In 2017, AIST released an ODD Guidance note that had been developed by fund representatives on our ODD Working Group.  It is a cost-effective framework to help AIST member funds meet their due diligence obligations. The Guidance Note has been adopted by many funds, ODD providers and by more than 35 fund managers. 

The AIST ODD Guidance Note can be viewed here.

The Operational Due Diligence Fact Sheet can be viewed here.


What are the advantages of the AIST Guidance Note?

  1. Using the “Investment Manager” report as a base upon which a superannuation fund does their bespoke analysis, time and resources are saved by reducing the quantity of engagement necessary and allowing focus on a specific aspect of a manager’s process that may need attention.
  2. A superfund, in many cases, has access to a manager’s ODD report prior to appointment and therefore has more information on which to base a decision. This should lead to mandates being funded more quickly - a benefit to both investor and investment manager.
  3. The practical implication of all superfunds requesting duplicative work from a very limited field of ODD providers is eliminated.

Australia is not alone in seeing the merits of the “Investment Manager” ODD model. AIST is aware of two global providers expressing support for the model. It is encouraging to receive this explicit support as global providers have been wedded to an alternative method (the investors pays model), but understand the benefits and efficiencies of the approach introduced to the Australian market.

It is also encouraging to have the support of most of our members who have resolved to follow the GN to varying degrees, depending on internal resourcing.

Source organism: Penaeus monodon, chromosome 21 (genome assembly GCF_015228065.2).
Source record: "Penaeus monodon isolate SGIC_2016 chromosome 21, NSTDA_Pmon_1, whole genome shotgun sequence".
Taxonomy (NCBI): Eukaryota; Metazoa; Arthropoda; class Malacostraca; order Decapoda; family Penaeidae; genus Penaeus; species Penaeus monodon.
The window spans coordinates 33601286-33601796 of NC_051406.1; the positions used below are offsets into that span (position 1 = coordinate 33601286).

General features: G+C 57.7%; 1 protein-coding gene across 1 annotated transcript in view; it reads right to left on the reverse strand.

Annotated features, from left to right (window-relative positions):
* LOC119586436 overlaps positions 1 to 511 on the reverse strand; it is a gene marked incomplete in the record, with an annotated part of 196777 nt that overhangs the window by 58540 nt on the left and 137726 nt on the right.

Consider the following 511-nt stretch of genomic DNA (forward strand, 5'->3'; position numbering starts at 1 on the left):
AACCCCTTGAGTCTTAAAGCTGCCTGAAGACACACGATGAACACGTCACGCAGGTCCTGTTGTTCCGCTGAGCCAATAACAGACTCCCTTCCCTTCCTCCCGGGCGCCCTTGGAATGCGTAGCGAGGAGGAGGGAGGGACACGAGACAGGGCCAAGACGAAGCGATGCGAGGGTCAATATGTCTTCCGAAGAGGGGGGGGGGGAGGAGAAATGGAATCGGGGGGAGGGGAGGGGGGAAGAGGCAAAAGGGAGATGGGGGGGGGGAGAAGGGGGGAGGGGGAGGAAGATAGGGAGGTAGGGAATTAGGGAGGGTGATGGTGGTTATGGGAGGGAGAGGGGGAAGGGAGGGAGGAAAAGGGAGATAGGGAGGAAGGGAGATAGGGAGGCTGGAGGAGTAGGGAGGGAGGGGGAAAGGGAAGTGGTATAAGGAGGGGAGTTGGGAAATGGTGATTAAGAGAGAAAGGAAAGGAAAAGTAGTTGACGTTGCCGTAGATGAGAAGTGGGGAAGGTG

The list is growing, but to date there are approximately 85 investment managers in Australia (both local and global) who have committed to following the GN. In addition, we note that a couple of additional ODD providers are offering their services, a trend which is expected to continue and which can only help improve quality and increase pressure on pricing, a trend we cannot ignore. Currently AIST is in close dialogue with 5 providers.

Dialogue continues with APRA and the FSC, both supportive of the approach.

AIST continues to work diligently to improve the landscape for all members ensuring greater efficiency and cost savings across the industry. 


What template can funds use to write to investment managers regarding operational due diligence?

AIST has issued a template letter for writing to investment managers regarding operational due diligence of investments. The template letter can be viewed here.


What has been the industry feedback to the Guidance Note?

In response to industry feedback, the AIST User Group has considered a view that the AIST model cedes control of the ODD review process to the investment manager and reduces the independence of the ODD provider. This runs counter to APRA guidance.

While a worthy observation, the AIST model accepts that the responsibility of the assessment of the ODD review, with regard to their investment proposition, remains with the investor (the Superannuation Fund) whichmust be satisfied of the veracity and completeness of the report. It is anticipated that the investor can, and must, consider in depth any aspect of the assessment on which they might have concerns or questions. To this end, the GN is a complementary aid to the investor’s analysis of ODD risk.

AIST observes that there are precedents of manager-appointed external service providers (external audits, controls reports) which have the potential for similar conflicts but have gained acceptance within the industry.

In developing the GN AIST was very cognizant of the impracticalities of following the “Manager” model. Consider the time and costs involved in 60 AIST member funds all commissioning individual ODD reports on their managers. If each Fund has, say 50 managers, the number of reports required totals 3000 (this is considered a conservative estimate). Given there are approximately 5 “mainstream” providers, each would have to complete, on average, 600 reports. Even allowing for some doubling up of managers, this is a huge project that would require resources that are currently not available in the Australian market.


Where can I get more information?

Further enquiries can be directed to AIST senior policy manager David Haynes at dhaynes@aist.asn.au or on +61 3 8677 3800.